Located to the west of Russia's capital city, the 460-hectare site will be turned into a mixed residential, business and culture hub.
"We developed a people-centric design for a smart interconnected city that brings people together not only through innovative technology but also through organising the public realm," said Christos Passas, project director at Zaha Hadid Architects (ZHA).
ZHA alongside Pride Architects – a studio based in Russia – consulted studies about happiness whilst masterplanning the district, concluding that building communities, access to nature and environmentally friendly design were key factors.
ZHA has proposed a staged development process, so residents can become adjusted to the new technology and integrate properly. Over a third of the smart city will be given over to parkland and forest, with a large lake in the centre.
Smarter energy structures are defining feature of smart cities. The architects used the EDF Group's platform for simulating energy use in urban scenarios to optimise how local sustainable energy sources will be used to power the city's technology effectively.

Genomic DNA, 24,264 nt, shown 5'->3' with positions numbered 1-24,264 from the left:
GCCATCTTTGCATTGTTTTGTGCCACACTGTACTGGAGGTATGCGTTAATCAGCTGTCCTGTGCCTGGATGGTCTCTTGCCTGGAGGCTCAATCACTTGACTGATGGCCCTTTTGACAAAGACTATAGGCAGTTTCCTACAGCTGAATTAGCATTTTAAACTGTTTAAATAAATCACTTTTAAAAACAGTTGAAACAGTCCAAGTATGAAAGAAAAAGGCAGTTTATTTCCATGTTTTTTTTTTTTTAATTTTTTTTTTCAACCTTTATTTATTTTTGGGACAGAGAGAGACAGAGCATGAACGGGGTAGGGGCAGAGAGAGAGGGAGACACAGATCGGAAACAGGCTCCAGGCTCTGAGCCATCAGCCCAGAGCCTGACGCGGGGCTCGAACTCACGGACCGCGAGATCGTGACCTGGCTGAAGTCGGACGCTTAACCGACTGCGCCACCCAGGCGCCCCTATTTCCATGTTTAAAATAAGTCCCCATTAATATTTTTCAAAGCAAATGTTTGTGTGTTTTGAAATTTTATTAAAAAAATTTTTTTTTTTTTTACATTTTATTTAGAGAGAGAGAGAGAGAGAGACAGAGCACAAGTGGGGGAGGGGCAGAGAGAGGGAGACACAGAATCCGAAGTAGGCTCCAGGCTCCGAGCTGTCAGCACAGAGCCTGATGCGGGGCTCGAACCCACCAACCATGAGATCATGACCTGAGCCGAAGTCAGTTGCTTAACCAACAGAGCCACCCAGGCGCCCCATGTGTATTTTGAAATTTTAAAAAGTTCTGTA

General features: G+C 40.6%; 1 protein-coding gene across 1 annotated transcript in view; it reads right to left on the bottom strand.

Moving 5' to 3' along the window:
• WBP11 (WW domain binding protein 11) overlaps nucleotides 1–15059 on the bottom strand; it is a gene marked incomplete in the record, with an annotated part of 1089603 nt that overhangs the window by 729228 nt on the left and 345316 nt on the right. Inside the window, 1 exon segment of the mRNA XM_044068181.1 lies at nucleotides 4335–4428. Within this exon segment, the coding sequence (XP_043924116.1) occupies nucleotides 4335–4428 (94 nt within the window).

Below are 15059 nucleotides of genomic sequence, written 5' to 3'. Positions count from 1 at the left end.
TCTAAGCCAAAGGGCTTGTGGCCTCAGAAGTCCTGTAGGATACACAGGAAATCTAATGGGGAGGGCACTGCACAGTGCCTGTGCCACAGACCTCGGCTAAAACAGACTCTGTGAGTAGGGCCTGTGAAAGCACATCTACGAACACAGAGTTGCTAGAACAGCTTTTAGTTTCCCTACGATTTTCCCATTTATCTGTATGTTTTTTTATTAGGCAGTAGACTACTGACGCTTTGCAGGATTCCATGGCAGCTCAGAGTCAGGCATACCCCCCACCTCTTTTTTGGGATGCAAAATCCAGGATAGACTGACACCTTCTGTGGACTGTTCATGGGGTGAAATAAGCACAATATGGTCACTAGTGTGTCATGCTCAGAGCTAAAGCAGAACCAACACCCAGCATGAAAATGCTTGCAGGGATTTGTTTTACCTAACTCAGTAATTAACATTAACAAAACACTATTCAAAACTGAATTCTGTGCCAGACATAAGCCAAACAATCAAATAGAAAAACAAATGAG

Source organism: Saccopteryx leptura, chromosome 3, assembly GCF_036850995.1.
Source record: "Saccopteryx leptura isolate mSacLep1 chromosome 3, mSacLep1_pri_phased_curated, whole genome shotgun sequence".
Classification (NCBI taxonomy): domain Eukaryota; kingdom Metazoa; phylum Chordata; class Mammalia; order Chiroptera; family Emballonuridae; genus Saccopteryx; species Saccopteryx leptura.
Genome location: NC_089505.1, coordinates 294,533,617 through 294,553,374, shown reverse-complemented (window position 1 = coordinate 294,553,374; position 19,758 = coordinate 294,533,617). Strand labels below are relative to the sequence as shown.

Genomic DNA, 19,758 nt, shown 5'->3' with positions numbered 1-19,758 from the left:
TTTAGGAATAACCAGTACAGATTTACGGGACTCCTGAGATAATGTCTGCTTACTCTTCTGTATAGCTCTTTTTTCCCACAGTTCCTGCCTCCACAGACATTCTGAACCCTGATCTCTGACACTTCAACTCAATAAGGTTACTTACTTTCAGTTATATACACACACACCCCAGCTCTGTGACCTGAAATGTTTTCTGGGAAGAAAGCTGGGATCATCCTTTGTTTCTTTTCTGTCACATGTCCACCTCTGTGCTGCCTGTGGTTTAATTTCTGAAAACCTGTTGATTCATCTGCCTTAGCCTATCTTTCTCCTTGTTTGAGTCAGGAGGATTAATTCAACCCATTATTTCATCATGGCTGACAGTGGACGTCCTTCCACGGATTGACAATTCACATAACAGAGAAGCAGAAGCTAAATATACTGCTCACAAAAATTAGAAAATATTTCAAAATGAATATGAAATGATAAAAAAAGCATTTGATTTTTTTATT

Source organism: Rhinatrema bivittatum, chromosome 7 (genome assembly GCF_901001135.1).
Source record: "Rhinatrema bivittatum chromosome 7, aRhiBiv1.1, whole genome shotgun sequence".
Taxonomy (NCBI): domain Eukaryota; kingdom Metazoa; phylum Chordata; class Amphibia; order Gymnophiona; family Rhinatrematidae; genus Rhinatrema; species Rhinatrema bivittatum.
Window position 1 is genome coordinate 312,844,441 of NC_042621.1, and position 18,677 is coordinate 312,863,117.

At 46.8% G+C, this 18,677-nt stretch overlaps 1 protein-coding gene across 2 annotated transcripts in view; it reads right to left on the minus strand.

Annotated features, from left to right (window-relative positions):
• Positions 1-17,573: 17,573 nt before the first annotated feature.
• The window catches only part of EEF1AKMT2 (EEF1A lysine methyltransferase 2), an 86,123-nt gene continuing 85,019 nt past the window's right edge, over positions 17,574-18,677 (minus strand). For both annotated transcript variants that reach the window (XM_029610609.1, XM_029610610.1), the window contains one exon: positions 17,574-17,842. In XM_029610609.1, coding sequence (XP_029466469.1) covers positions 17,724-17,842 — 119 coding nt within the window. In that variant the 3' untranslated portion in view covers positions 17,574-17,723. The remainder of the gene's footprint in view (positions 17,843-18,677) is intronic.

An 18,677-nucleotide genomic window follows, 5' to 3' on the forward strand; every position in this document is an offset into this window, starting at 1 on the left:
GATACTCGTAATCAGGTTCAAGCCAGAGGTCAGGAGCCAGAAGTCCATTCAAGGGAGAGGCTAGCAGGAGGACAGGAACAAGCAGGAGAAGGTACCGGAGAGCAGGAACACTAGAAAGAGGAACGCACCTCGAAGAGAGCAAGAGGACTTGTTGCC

Moscow's population currently stands at 12.4 million, an increase of 30 per cent in the past 20 years. The new district is designed to ease the pressure without curtailing the city's growth.
Rublyovo-Arkhangelskoye will be able to house 66,500 new residents when complete. It will also provide 800,000 square metres of office space for Moscow's growing financial consulting, legal and auditing sectors.
It will be connected to Moscow via a 12 mile metro line. The railway will begin construction in 2020 and connect to Moscow's Shelepikha interchange station.
Smart cities are seen by many as the future of urban environments. In America a cryptocurrency millionaire has announced plans to build a smart city using blockchain technology in the Nevada desert, and the Saudi Arabian government is investing £382 billion in a fully automated city filled with robots.
Renders are by Flying Architecture.